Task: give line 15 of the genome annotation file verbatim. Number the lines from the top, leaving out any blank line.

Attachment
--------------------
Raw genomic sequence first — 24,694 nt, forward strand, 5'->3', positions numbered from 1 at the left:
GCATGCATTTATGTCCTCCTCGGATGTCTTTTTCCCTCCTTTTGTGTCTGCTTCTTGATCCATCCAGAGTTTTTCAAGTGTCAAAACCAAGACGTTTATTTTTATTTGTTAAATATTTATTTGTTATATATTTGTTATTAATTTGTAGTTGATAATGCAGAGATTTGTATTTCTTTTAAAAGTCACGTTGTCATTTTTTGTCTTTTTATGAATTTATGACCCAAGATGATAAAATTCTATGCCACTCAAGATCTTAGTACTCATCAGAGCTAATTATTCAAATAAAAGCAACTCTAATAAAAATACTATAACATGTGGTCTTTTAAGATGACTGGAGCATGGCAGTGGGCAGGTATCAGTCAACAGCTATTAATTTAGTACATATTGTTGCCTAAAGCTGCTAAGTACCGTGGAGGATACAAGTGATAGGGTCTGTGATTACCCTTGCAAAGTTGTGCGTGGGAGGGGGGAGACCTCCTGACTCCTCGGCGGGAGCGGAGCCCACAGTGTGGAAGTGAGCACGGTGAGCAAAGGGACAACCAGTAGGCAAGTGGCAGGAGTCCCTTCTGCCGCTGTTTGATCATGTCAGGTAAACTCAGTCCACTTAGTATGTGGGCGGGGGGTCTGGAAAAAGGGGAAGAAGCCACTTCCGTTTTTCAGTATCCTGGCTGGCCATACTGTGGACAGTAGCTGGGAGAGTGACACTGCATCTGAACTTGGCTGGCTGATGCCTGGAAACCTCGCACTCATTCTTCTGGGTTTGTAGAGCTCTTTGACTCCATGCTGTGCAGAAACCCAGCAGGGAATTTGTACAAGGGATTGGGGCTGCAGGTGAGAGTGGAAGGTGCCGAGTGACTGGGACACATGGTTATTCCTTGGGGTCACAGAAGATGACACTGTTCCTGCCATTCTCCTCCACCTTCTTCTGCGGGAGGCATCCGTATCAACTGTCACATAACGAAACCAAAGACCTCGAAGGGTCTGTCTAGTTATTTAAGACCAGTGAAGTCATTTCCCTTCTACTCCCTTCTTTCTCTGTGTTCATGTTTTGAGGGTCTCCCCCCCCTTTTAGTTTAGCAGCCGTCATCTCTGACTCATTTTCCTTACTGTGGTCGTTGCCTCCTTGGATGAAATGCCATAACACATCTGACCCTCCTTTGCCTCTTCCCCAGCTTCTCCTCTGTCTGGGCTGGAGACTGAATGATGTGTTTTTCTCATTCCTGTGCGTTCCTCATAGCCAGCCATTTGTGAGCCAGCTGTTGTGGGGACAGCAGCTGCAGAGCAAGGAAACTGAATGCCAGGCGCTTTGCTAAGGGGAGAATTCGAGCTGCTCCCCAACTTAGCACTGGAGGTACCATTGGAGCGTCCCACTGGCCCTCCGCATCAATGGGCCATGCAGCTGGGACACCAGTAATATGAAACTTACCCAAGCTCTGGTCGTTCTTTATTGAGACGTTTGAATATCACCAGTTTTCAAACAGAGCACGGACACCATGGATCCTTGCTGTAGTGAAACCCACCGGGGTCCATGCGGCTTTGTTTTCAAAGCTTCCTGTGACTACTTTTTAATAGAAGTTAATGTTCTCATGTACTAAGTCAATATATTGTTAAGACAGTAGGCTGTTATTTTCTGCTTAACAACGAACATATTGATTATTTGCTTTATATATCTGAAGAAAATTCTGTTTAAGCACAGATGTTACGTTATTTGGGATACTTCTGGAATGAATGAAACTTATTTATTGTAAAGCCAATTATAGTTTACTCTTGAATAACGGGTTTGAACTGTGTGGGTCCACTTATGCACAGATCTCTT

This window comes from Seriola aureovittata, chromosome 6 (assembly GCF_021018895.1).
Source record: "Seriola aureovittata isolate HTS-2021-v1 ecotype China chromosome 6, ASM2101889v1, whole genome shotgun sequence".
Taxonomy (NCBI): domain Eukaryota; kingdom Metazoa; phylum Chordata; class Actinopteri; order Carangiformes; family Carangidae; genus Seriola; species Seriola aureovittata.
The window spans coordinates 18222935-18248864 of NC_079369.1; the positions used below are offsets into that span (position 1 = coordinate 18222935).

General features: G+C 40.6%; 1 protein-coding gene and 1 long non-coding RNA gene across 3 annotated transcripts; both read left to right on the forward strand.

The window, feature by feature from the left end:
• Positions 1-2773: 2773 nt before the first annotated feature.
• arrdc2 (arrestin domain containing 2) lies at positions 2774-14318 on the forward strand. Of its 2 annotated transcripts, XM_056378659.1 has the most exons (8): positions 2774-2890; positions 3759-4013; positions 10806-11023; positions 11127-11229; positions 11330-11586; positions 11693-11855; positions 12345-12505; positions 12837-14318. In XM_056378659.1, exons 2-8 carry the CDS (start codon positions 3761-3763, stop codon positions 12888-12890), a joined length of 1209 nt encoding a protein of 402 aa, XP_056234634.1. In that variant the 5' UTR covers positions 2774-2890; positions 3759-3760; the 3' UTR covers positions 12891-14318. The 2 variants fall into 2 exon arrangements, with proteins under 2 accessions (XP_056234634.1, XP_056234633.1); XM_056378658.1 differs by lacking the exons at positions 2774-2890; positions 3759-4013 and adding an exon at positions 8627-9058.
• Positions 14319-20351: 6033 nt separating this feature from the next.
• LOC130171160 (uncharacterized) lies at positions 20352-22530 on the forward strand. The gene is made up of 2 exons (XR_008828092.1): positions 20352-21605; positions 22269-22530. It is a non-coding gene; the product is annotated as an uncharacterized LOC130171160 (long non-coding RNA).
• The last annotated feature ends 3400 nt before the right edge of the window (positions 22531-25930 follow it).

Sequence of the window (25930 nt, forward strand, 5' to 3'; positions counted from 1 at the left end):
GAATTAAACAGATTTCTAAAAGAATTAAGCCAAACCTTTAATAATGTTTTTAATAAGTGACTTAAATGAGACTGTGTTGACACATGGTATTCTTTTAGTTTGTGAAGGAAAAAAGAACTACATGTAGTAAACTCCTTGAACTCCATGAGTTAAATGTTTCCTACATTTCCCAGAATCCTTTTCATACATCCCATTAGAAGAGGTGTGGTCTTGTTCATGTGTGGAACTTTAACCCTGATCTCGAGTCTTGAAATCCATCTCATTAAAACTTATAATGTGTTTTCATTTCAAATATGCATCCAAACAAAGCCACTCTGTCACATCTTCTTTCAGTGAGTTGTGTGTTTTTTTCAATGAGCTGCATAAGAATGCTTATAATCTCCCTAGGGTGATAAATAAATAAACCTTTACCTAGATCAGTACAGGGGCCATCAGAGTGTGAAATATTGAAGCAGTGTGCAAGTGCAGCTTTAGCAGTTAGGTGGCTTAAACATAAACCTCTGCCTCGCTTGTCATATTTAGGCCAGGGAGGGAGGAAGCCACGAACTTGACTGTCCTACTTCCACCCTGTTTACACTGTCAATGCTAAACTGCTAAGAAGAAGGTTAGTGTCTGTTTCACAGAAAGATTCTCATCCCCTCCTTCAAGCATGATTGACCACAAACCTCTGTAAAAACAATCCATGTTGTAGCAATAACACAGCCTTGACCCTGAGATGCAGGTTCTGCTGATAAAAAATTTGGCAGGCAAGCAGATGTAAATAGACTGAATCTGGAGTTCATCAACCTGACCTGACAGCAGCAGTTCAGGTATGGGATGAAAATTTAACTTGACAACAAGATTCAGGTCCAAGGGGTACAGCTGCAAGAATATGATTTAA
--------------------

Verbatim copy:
GAATTAAACAGATTTCTAAAAGAATTAAGCCAAACCTTTAATAATGTTTTTAATAAGTGACTTAAATGAGACTGTGTTGACACATGGTATTCTTTTAGTTTGTGAAGGAAAAAAGAACTACATGTAGTAAACTCCTTGAACTCCATGAGTTAAATGTTTCCTACATTTCCCAGAATCCTTTTCATACATCCCATTAGAAGAGGTGTGGTCTTGTTCATGTGTGGAACTTTAACCCTGATCTCGAGTCTTGAAATCCATCTCATTAAAACTTATAATGTGTTTTCATTTCAAATATGCATCCAAACAAAGCCACTCTGTCACATCTTCTTTCAGTGAGTTGTGTGTTTTTTTCAATGAGCTGCATAAGAATGCTTATAATCTCCCTAGGGTGATAAATAAATAAACCTTTACCTAGATCAGTACAGGGGCCATCAGAGTGTGAAATATTGAAGCAGTGTGCAAGTGCAGCTTTAGCAGTTAGGTGGCTTAAACATAAACCTCTGCCTCGCTTGTCATATTTAGGCCAGGGAGGGAGGAAGCCACGAACTTGACTGTCCTACTTCCACCCTGTTTACACTGTCAATGCTAAACTGCTAAGAAGAAGGTTAGTGTCTGTTTCACAGAAAGATTCTCATCCCCTCCTTCAAGCATGATTGACCACAAACCTCTGTAAAAACAATCCATGTTGTAGCAATAACACAGCCTTGACCCTGAGATGCAGGTTCTGCTGATAAAAAATTTGGCAGGCAAGCAGATGTAAATAGACTGAATCTGGAGTTCATCAACCTGACCTGACAGCAGCAGTTCAGGTATGGGATGAAAATTTAACTTGACAACAAGATTCAGGTCCAAGGGGTACAGCTGCAAGAATATGATTTAA